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Maori who went Sperm Whaling before 1840

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Rhys Richards
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As foreign sperm whaleships began to visit the Bay of Islands to get fresh water, wood and supplies, adventurous young Maori men became keen to see the wider world. At first few captains wanted to employ them, but Maori soon proved to be excellent sailors, ready to learn and enterprising. Maori joined cruises off the northern coasts, to the Kermadecs and beyond across the mighty Pacific. 

As various whaleships made repeated visits, Maori and non-Maori developed and profited from the provisioning trade. Some mis- understanding occurred, but the trade recovered and grew with mutual friendships. The relaxed habits of the whalemen were more acceptable than the righteousness and formality of the missionaries. So despite the crudeness of the first pakeha riff-raff to live ashore, the whalemen clearly helped ease the transition of the Maori into the wider foreign world.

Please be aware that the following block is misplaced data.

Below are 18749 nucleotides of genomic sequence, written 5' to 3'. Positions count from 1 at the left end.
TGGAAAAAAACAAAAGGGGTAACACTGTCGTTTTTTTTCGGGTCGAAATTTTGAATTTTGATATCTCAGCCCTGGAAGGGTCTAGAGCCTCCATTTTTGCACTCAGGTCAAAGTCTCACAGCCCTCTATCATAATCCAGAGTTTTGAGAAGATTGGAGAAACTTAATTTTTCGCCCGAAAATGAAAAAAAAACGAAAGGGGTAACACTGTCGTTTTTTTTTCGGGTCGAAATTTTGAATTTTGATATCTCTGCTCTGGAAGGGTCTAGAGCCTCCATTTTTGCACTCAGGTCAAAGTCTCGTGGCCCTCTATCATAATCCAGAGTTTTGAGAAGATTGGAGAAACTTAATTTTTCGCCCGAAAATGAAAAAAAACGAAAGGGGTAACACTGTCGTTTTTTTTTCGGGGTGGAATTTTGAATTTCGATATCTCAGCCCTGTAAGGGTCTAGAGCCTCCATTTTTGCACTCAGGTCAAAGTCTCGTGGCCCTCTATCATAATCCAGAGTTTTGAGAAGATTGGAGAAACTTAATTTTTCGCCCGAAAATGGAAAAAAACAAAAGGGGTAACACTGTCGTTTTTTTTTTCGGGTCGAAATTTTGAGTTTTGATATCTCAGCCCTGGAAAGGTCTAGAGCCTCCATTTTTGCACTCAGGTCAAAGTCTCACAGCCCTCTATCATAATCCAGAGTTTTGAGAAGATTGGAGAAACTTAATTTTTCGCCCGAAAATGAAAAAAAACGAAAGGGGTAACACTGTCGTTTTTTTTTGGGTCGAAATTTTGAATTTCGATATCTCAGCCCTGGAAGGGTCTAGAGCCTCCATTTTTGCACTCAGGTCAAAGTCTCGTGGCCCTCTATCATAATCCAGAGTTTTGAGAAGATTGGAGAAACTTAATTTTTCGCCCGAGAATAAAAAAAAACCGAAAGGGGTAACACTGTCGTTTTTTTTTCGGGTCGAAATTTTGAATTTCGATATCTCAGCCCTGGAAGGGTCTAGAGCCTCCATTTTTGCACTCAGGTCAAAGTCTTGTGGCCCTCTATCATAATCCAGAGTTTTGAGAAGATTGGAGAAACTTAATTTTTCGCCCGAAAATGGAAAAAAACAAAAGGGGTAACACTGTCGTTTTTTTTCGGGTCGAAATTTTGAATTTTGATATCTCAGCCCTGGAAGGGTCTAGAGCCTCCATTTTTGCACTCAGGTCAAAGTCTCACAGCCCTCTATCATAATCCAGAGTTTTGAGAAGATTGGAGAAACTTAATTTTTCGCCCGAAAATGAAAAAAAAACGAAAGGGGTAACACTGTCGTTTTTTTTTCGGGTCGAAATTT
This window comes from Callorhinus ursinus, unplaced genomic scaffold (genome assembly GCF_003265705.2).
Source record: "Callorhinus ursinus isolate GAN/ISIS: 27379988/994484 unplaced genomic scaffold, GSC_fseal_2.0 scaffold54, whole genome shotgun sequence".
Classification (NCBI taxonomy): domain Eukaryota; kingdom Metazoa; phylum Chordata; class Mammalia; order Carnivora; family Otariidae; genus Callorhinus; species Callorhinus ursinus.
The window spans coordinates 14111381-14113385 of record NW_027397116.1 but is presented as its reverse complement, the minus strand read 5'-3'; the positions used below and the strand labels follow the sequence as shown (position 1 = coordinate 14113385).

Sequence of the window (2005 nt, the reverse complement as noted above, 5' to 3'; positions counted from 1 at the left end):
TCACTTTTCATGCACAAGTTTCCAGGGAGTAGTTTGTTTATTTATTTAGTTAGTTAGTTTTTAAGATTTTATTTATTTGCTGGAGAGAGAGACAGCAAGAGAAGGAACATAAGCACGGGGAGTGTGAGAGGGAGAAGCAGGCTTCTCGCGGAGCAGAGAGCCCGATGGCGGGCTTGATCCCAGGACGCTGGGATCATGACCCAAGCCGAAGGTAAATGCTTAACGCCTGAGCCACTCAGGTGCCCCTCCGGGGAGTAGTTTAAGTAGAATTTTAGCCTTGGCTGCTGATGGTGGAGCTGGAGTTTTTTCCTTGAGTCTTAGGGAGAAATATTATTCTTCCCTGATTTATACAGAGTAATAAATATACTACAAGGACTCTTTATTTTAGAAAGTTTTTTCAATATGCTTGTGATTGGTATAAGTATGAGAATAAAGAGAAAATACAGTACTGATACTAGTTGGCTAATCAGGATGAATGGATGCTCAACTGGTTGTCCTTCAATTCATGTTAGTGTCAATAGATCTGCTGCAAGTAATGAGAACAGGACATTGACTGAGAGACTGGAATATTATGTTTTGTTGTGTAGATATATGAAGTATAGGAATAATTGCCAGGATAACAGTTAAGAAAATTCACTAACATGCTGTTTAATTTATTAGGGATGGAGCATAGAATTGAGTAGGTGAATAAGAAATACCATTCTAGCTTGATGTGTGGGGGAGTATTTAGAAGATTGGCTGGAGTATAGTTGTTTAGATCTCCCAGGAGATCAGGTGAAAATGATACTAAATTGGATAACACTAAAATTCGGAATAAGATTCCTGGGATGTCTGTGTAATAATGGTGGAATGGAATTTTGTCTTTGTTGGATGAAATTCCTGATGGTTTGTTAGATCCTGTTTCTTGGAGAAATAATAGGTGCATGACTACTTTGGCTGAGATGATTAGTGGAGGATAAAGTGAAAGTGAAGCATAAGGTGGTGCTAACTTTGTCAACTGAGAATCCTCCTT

Like whaling, the sources are global. They include the Board of Trade records in London, early newspapers in the UK and Australia, and the whaling logbooks and journals in the USA, plus various other sources about the Pacific before 1840. 

Rhys Richards has studied historical whaling in the USA, UK, Australia, New Zealand and elsewhere. In 2000 he was awarded the prestigious L. Byrne Waterman award for Maritime History.